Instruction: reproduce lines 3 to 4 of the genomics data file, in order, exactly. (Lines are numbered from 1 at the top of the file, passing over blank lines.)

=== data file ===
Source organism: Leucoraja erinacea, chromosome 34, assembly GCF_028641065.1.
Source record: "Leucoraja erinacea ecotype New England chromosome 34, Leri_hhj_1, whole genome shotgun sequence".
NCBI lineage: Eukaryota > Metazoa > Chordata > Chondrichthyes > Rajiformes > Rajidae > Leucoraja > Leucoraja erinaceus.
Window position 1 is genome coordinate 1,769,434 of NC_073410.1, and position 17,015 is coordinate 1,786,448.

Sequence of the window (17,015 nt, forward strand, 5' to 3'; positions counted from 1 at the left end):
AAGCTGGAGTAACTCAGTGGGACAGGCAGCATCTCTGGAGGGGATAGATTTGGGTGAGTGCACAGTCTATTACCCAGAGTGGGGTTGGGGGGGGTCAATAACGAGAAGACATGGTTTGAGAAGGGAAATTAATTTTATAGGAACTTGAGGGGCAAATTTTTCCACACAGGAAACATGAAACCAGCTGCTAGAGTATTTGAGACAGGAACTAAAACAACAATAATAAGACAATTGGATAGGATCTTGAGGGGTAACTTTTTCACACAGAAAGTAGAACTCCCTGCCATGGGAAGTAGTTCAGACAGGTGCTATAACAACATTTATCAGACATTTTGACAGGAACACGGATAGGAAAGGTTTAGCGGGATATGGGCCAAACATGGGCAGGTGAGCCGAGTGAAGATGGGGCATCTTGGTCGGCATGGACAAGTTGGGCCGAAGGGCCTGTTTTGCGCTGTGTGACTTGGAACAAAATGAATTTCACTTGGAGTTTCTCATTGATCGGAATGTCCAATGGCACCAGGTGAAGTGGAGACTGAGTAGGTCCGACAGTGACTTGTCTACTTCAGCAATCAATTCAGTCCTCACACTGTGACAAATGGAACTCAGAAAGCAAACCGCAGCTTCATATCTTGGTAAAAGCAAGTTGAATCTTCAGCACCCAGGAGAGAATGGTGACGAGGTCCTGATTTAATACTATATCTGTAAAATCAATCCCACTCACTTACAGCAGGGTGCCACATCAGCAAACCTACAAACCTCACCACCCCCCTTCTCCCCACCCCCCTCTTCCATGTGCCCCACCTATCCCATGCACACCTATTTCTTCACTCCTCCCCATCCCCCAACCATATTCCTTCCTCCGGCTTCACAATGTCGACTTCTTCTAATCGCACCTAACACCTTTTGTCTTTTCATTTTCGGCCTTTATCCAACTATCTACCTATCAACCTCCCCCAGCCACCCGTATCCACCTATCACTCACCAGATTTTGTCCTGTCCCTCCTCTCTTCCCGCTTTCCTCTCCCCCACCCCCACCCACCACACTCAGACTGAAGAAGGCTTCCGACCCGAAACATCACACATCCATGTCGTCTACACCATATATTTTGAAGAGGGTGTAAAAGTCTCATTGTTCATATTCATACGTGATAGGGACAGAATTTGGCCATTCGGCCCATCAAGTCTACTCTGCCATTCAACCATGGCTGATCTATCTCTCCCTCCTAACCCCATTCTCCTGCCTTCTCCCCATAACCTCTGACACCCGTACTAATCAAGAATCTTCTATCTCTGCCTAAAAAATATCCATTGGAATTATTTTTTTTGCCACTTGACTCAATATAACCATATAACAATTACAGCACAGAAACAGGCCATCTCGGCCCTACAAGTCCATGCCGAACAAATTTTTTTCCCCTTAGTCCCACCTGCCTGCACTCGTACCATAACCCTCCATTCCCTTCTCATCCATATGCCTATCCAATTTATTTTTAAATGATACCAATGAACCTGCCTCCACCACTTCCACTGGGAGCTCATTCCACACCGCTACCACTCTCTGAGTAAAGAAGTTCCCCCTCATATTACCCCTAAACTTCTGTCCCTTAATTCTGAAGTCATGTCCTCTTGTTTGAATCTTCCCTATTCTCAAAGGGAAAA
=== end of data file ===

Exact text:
NCBI lineage: Eukaryota > Metazoa > Chordata > Chondrichthyes > Rajiformes > Rajidae > Leucoraja > Leucoraja erinaceus.
Window position 1 is genome coordinate 1,769,434 of NC_073410.1, and position 17,015 is coordinate 1,786,448.